Says loopholes may defeat purpose of food Bill
Bhubaneswar, 4 August
Several prominent civil society organisations of the state opposed the National Food security Ordinance-2013, picking out several loopholes which they fear will  defeat the very purpose behind the piece of legislation.
As many as 356 activists belonging to several umbrella organizations from across Odisha participated in a two-day “Jana Mancha” to discuss the issue relating to right to food in Odisha in the wake of recent Ordinance.
“The NFSO is extremely inadequate and makes a mockery of food security. It provides extremely limited food entitlements, is piece meal and is nowhere close to providing food security,” said a participant.
He pointed out that it is cereal based only, leaving the question of nutritional security out of the purview of Government’s accountability.
“The haste with which the Ordinance was brought in spite of the Bill pending in the Parliament betrays an intention to stifle parliamentary debate over an issue that touches the lives of every citizen of this country ~ especially the poor and the vulnerable,” he added.
The organizers of the event~ Odisha Khadya Adhikar Abhiyan and Right to Food campaign ~ who along with other networks have consistently campaigned since 2009 June for a comprehensive Food Security Act, lamented the present form of Ordinance as it is not adequate to address the food insecurity and hunger issue of Odisha and elsewhere too.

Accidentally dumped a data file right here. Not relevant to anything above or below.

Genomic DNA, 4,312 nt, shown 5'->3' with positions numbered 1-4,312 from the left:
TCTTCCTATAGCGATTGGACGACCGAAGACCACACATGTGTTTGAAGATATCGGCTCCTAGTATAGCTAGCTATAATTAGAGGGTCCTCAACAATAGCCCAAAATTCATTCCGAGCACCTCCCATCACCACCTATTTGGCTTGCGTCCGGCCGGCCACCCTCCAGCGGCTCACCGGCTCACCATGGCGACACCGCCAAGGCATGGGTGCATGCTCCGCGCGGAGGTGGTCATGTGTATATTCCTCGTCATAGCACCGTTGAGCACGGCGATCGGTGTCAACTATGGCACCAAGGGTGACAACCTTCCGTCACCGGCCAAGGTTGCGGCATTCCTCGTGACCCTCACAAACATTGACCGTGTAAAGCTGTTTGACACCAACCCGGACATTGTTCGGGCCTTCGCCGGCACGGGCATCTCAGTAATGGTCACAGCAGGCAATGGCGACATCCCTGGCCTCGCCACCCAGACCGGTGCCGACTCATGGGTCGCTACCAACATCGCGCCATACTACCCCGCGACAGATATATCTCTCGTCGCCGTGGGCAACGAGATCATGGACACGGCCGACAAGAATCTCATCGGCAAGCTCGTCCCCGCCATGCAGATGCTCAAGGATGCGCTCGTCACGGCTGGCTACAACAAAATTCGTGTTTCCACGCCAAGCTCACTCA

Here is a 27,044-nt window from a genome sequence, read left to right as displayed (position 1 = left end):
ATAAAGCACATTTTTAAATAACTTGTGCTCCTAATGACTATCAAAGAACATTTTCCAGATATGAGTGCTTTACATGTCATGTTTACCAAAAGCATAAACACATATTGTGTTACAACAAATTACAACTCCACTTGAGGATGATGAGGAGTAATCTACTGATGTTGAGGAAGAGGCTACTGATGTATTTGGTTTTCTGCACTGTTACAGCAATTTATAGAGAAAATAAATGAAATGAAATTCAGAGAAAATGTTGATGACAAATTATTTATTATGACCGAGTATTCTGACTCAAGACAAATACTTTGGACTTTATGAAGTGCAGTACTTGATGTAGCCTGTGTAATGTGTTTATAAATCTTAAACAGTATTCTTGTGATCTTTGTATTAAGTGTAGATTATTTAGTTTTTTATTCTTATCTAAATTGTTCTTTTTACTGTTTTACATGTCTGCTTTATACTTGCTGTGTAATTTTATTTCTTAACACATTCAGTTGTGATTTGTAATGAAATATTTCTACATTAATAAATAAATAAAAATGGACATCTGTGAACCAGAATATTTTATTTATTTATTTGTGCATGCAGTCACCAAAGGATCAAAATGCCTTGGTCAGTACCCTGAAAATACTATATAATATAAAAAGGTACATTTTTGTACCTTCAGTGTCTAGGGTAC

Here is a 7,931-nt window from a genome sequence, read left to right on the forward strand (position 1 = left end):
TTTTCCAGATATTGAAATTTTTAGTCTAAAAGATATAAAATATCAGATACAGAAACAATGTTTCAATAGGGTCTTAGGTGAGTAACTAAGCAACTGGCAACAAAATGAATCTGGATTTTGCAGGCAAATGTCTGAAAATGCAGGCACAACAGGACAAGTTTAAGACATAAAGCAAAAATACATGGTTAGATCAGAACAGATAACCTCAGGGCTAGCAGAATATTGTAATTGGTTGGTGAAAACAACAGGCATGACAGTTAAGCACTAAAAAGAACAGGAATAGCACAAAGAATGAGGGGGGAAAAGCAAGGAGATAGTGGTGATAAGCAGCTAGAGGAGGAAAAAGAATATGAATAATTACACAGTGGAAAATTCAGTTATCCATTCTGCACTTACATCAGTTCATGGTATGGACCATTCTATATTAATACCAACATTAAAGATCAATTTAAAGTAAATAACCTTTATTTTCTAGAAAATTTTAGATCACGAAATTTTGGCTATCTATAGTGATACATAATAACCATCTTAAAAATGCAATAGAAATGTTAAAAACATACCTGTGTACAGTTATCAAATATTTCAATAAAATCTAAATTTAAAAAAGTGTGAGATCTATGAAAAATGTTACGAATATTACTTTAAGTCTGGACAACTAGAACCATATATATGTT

Another activist noted that the Ordinance continues with a targeted PDS, excluding about 18 per cent from rural and 44 per cent from urban population of Odisha from accessing PDS as a right, giving scope to large exclusion errors of the poor.
“It is based on the highly controversial poverty line of 27.2 rupees for rural India and an even lower 23 rupees for Rural Odisha (33.3 rupees and 29 rupees for urban India and Odisha respectively). The final quotas are derived from poverty estimates based on these poverty lines while the Government had earlier promised to the Supreme Court and to the nation that these poverty estimates would not be used for deciding eligibility for government programmes,” he said. 
The quantity of food grains, issue of cash transfer as well as ambiguity regarding universal maternal entitlements et al are the other major points of disagreement.
The Mancha demanded a universal public distribution system, while suggesting providing minimum of 10 kg of grain per person per month along with adequate quantities of pulses and edible oil.